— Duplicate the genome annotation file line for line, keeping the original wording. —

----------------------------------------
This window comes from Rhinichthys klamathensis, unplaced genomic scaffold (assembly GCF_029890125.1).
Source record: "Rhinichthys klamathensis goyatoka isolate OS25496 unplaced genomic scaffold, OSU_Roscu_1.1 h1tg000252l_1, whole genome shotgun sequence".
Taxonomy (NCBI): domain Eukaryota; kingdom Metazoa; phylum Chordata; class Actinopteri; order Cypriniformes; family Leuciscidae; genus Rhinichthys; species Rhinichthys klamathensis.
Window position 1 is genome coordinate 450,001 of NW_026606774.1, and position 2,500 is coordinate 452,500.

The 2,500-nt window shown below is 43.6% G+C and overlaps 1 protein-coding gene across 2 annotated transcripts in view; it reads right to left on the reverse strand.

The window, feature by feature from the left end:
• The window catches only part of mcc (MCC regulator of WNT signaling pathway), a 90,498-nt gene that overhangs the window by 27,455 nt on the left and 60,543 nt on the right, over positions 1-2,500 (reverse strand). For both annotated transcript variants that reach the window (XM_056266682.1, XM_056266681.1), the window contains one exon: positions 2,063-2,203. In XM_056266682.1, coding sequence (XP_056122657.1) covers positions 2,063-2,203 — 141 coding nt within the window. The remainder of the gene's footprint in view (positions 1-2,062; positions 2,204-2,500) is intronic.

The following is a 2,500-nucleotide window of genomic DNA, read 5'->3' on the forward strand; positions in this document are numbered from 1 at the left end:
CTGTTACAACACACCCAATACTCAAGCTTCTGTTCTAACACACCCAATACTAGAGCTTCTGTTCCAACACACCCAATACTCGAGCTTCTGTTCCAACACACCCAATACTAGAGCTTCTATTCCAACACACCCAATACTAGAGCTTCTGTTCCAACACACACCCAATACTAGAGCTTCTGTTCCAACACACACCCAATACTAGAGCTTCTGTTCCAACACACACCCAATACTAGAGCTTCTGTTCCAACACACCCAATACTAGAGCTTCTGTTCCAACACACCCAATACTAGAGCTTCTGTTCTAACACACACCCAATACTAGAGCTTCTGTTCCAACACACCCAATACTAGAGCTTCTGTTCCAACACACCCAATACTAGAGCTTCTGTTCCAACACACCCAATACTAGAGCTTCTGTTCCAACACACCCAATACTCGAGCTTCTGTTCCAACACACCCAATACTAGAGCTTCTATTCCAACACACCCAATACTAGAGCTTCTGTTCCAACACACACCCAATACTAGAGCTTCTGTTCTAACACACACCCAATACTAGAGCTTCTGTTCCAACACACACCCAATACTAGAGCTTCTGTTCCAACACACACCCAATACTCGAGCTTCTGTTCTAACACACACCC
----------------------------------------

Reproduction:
This window comes from Rhinichthys klamathensis, unplaced genomic scaffold (assembly GCF_029890125.1).
Source record: "Rhinichthys klamathensis goyatoka isolate OS25496 unplaced genomic scaffold, OSU_Roscu_1.1 h1tg000252l_1, whole genome shotgun sequence".
Taxonomy (NCBI): domain Eukaryota; kingdom Metazoa; phylum Chordata; class Actinopteri; order Cypriniformes; family Leuciscidae; genus Rhinichthys; species Rhinichthys klamathensis.
Window position 1 is genome coordinate 450,001 of NW_026606774.1, and position 2,500 is coordinate 452,500.

The 2,500-nt window shown below is 43.6% G+C and overlaps 1 protein-coding gene across 2 annotated transcripts in view; it reads right to left on the reverse strand.

The window, feature by feature from the left end:
• The window catches only part of mcc (MCC regulator of WNT signaling pathway), a 90,498-nt gene that overhangs the window by 27,455 nt on the left and 60,543 nt on the right, over positions 1-2,500 (reverse strand). For both annotated transcript variants that reach the window (XM_056266682.1, XM_056266681.1), the window contains one exon: positions 2,063-2,203. In XM_056266682.1, coding sequence (XP_056122657.1) covers positions 2,063-2,203 — 141 coding nt within the window. The remainder of the gene's footprint in view (positions 1-2,062; positions 2,204-2,500) is intronic.

The following is a 2,500-nucleotide window of genomic DNA, read 5'->3' on the forward strand; positions in this document are numbered from 1 at the left end:
CTGTTACAACACACCCAATACTCAAGCTTCTGTTCTAACACACCCAATACTAGAGCTTCTGTTCCAACACACCCAATACTCGAGCTTCTGTTCCAACACACCCAATACTAGAGCTTCTATTCCAACACACCCAATACTAGAGCTTCTGTTCCAACACACACCCAATACTAGAGCTTCTGTTCCAACACACACCCAATACTAGAGCTTCTGTTCCAACACACACCCAATACTAGAGCTTCTGTTCCAACACACCCAATACTAGAGCTTCTGTTCCAACACACCCAATACTAGAGCTTCTGTTCTAACACACACCCAATACTAGAGCTTCTGTTCCAACACACCCAATACTAGAGCTTCTGTTCCAACACACCCAATACTAGAGCTTCTGTTCCAACACACCCAATACTAGAGCTTCTGTTCCAACACACCCAATACTCGAGCTTCTGTTCCAACACACCCAATACTAGAGCTTCTATTCCAACACACCCAATACTAGAGCTTCTGTTCCAACACACACCCAATACTAGAGCTTCTGTTCTAACACACACCCAATACTAGAGCTTCTGTTCCAACACACACCCAATACTAGAGCTTCTGTTCCAACACACACCCAATACTCGAGCTTCTGTTCTAACACACACCC